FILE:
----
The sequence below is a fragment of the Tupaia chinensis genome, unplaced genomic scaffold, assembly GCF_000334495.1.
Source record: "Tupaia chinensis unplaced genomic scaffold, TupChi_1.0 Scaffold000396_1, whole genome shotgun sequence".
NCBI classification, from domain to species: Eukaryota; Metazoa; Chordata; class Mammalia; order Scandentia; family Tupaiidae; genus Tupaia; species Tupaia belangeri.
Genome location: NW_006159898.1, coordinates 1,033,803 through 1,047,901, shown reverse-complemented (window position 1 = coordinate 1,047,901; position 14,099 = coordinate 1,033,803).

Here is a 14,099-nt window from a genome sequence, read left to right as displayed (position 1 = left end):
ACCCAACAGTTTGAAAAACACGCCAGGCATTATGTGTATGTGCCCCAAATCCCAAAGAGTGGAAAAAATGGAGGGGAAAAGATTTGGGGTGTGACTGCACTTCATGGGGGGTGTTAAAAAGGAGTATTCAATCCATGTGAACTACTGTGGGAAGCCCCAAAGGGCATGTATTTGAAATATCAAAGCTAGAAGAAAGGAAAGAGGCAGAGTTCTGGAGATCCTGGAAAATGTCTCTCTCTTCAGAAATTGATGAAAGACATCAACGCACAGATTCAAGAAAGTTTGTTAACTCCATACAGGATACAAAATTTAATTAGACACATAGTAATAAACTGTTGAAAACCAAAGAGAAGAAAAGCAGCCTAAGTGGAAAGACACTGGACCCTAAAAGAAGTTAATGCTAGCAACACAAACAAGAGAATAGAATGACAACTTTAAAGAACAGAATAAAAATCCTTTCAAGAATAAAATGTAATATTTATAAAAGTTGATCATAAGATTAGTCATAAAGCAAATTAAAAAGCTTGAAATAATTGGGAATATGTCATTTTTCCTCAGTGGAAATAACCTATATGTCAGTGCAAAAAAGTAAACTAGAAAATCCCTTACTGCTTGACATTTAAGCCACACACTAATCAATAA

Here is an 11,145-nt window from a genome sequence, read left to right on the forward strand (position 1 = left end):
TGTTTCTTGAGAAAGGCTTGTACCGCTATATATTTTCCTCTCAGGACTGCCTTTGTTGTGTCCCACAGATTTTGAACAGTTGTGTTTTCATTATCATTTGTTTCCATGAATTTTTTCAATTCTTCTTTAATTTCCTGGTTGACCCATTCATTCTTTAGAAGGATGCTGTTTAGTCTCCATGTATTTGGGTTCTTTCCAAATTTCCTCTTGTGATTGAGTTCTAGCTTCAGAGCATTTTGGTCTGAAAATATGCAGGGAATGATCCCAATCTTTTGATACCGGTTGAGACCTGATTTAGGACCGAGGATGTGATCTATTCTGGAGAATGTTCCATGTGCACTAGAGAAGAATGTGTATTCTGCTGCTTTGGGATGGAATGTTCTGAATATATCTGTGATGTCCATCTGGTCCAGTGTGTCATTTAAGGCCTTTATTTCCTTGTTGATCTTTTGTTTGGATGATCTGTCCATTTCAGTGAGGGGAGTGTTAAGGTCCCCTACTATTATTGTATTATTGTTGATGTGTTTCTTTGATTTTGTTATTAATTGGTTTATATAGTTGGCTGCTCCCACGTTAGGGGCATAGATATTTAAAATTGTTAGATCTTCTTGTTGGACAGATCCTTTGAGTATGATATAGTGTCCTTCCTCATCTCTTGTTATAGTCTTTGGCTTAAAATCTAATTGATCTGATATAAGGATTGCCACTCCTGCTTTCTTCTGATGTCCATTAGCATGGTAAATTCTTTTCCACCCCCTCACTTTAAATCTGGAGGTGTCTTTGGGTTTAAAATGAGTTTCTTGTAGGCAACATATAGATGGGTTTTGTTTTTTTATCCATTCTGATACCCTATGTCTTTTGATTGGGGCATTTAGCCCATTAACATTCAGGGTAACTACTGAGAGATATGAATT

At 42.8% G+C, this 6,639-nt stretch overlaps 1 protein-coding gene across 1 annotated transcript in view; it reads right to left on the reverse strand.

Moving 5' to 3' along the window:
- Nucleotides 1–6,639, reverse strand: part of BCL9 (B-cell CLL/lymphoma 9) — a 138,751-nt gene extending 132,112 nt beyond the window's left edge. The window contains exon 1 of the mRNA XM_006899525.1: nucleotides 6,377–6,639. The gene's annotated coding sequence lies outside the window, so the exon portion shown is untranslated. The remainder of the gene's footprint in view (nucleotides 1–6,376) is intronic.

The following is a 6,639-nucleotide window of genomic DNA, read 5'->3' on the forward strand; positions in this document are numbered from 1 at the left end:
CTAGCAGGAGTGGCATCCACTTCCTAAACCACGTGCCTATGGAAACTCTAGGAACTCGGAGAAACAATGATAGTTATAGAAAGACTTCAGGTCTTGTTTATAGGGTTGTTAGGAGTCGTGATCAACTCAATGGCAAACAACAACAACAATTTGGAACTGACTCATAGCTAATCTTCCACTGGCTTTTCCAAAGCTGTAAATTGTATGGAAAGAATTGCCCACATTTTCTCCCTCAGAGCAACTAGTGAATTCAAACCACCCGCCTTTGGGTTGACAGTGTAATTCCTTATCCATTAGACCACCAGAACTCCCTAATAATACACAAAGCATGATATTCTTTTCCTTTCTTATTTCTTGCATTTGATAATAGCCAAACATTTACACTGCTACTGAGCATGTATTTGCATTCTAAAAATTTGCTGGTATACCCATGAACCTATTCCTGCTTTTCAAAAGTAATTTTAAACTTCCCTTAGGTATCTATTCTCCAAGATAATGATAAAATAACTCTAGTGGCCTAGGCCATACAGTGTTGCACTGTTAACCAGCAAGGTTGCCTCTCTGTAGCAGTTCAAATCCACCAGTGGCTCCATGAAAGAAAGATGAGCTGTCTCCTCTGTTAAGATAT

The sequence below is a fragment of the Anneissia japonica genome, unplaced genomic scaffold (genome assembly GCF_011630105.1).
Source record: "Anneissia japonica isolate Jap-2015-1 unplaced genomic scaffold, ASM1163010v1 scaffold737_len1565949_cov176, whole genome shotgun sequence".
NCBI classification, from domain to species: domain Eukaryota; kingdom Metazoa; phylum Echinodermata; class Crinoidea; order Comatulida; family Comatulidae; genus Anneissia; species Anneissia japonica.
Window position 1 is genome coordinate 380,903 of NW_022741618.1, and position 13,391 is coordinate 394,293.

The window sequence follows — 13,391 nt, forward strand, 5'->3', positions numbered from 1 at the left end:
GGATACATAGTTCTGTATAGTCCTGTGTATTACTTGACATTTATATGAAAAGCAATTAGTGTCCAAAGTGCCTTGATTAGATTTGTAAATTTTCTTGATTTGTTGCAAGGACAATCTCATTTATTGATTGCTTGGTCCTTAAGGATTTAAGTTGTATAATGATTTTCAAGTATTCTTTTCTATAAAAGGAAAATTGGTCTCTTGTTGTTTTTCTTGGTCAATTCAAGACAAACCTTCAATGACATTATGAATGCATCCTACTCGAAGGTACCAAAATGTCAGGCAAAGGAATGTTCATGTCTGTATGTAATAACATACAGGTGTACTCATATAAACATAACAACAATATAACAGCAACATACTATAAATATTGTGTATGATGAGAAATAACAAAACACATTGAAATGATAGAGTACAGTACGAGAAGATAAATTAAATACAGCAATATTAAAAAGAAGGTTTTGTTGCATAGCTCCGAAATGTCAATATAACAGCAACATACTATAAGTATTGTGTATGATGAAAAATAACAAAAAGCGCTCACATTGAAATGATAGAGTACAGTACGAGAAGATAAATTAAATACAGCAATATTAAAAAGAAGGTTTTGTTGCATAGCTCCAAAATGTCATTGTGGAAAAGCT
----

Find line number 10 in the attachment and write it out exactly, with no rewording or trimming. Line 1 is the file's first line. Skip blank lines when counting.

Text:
Moving 5' to 3' along the window: